Shanghai: first two weeks.

It is a big city indeed. You may think that Chinese people are similar to Westerns, but that’s not true. They have a very different culture with different habits. What struck me the most are the rules of the road (cars take always the priority, even if you’re walking on the pedestrian crossing, so you have to be careful constantly) and internet (which is “filtered”, unless you have a VPN). Apart from that it really is an interesting and beautiful city.

thisistheverge
thisistheverge:

These are the apps you want to try on your new iPhone
Where iOS 7 was style, iOS 8 is substance. Last year, our favorite apps got a facelift, but this year, they’re actually becoming a lot more useful. How? iOS 8 offers a whole range of features that let apps extend themselves — into other apps, and even into widgets inside notification center.

iOS 8 allows developers to create some really awesome apps.

thisistheverge:

These are the apps you want to try on your new iPhone
Where iOS 7 was style, iOS 8 is substance. Last year, our favorite apps got a facelift, but this year, they’re actually becoming a lot more useful. How? iOS 8 offers a whole range of features that let apps extend themselves — into other apps, and even into widgets inside notification center.

iOS 8 allows developers to create some really awesome apps.

instagram

instagram:

Introducing Hyperlapse from Instagram

Since launching nearly four years ago, it has always been a priority to bring the Instagram community simple yet powerful tools that let people capture moments and express their creativity. Today, we’re excited to announce Hyperlapse from Instagram, a new app to capture high-quality time lapse videos even while in motion.

Traditionally, time lapse videos depend on holding your phone or camera still while you film. Hyperlapse from Instagram features built-in stabilization technology that lets you create moving, handheld time lapses that result in a cinematic look, quality and feel—a feat that has previously only been possible with expensive equipment.

We designed Hyperlapse to be as simple as possible. You don’t need an account to create a hyperlapse. Instead, you open up straight to the camera. Tap once to begin recording and tap again to stop. Choose a playback speed that you like between 1x-12x and tap the green check mark to save it to your camera roll. You can share your video on Instagram easily from there.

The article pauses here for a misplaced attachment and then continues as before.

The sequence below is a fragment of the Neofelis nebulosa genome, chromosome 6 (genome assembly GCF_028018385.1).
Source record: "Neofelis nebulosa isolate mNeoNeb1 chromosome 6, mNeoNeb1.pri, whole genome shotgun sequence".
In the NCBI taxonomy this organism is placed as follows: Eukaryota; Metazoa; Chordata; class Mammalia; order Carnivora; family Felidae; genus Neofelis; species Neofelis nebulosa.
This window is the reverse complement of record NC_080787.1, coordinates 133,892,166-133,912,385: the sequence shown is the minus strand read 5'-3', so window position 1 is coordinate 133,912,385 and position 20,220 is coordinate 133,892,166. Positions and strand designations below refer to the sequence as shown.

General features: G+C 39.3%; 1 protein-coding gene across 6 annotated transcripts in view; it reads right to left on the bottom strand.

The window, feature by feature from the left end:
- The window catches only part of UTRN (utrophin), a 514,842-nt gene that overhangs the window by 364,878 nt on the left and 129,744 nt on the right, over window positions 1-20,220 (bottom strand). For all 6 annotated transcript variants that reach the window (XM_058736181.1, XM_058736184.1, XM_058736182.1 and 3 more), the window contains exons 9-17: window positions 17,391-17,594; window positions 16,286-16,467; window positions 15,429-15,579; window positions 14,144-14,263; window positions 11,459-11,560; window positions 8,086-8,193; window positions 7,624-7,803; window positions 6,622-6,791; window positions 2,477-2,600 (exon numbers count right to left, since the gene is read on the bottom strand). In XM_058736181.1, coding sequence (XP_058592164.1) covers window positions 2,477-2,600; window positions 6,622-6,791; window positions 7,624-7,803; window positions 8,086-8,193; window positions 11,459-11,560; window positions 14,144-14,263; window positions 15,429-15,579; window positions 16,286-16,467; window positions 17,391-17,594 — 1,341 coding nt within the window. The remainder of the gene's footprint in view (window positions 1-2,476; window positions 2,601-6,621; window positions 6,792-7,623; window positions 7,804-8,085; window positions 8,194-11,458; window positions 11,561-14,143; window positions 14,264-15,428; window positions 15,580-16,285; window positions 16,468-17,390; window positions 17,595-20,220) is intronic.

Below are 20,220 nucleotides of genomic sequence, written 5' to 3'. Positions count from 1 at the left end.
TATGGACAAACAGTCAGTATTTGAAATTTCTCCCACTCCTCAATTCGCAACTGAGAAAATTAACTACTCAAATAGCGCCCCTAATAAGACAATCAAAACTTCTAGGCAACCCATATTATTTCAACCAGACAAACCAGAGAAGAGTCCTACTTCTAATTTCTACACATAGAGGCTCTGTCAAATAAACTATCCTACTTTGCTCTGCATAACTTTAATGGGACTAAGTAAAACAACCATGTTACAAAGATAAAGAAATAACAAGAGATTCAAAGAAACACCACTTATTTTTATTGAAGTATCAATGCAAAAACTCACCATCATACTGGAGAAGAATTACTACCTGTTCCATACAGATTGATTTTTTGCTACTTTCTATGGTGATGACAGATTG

From documenting your whole commute in seconds or the preparation of your dinner from start to finish to capturing an entire sunset as it unfolds, we’re thrilled about the creative possibilities Hyperlapse unlocks. We can’t wait to see what you’ll create.

To learn more about what stabilization looks like in Hyperlapse, check out this video.

To learn more about Hyperlapse from Instagram, check out help.instagram.com.

Hyperlapse from Instagram is available today for iOS devices in Apple’s App Store. It is currently only available for iOS.

thisistheverge
thisistheverge:

How does the iPhone hold up against a serious camera? Everyone knows that the iPhone 5S has a great camera. I say it myself all the time, even as someone who’s spent too many thousands on cameras and lenses over the years. What does that really mean, though? It’s true that the iPhone 5S does take better pictures than just about any other smartphone. But how close am I to throwing away my dedicated photography setup? I decided to put the 5S against a “real” camera — taking near-identical snapshots across a day and night in Harajuku, Tokyo — to see how things shake out in practice.

Very interesting.

thisistheverge:

How does the iPhone hold up against a serious camera?
Everyone knows that the iPhone 5S has a great camera. I say it myself all the time, even as someone who’s spent too many thousands on cameras and lenses over the years. What does that really mean, though? It’s true that the iPhone 5S does take better pictures than just about any other smartphone. But how close am I to throwing away my dedicated photography setup? I decided to put the 5S against a “real” camera — taking near-identical snapshots across a day and night in Harajuku, Tokyo — to see how things shake out in practice.

Very interesting.